Bankhead P, Scholfield C, McGeown J, Curtis T: Fast retinal vessel detection and measurement using wavelets and edge location refinement. PLoS ONE. 2012, 7 (3): e3243510.1371/journal.pone.0032435.View ArticlePubMed CentralPubMedGoogle Scholar
 Wang L, Bhalerao A: Model based segmentation for retinal fundus images. Scandinavian Conference on Image Analysis. 2003, 422429. http://hatutus.org/scia2013/,View ArticleGoogle Scholar
 Ricci E, Perfetti R: Retinal blood vessel segmentation using line operators and support vector classification. IEEE Trans Med Imag. 2007, 26 (10): 13571365.View ArticleGoogle Scholar
 Xu X, Niemeijer M, Song Q, Sonka M, Garvin M, Reinhardt J, Abramoff M: Vessel boundary delineation on fundus images using graphbased approach. IEEE Trans. Med. Imag. 2011, USA: IEEE, 11841191.Google Scholar
 Can A, Shen H, Turner J, Tanenbaum H, Roysam B, Roysam B: Rapid automated tracing and feature extraction from retinal fundus images using direct exploratory algorithms. IEEE Trans. Med. Imag. 1999, USA: IEEE, 125138.Google Scholar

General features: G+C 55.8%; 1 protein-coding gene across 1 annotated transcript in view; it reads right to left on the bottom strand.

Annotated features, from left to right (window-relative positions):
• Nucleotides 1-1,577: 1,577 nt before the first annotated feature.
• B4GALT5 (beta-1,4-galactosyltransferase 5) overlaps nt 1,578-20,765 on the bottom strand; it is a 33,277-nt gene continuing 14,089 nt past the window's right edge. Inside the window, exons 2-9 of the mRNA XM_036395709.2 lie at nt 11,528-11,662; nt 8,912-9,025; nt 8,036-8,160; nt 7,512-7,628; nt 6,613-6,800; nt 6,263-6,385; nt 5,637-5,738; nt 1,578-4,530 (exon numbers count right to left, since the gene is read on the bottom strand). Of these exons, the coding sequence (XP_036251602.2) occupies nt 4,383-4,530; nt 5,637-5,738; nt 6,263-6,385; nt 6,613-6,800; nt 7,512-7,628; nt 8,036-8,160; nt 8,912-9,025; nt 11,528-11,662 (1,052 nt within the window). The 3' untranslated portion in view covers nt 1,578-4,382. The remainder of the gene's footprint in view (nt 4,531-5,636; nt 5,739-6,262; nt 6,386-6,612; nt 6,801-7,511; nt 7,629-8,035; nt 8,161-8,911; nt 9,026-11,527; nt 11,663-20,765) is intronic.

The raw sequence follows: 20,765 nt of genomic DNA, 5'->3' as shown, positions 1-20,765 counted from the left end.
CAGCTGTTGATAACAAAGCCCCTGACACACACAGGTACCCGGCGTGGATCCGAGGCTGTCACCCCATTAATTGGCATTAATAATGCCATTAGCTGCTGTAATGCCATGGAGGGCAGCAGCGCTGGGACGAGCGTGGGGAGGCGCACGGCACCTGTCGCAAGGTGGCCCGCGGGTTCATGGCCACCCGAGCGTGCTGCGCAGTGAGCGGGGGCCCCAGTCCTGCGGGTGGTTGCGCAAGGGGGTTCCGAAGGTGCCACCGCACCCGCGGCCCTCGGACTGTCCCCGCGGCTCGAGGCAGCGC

Grisan E, Pesce A, Giani A, Foracchia M, Ruggeri A: A new tracking system for the robust extraction of retinal vessel structure.IEEE EMBS. 2004, USA: IEEE,Google Scholar
 Bekkers E, Duits R, ter Haar Romeny B, Berendschot T: A new retinal vessel tracking method based on orientation scores. CoRR. 2012, abs/1212.3530,Google Scholar
 AlDiri B, Hunter A, Steel D: An active contour model for segmenting and measuring retinal vessels. IEEE Trans Med Imaging. 2009, 28 (9): 14881497.View ArticlePubMedGoogle Scholar
 Chothani P, Mehta V, Stepanyants A: Automated tracing of neurites from light microscopy stacks of images. Neuroinformatics. 2011, 9 (2–3): 263278.View ArticlePubMed CentralPubMedGoogle Scholar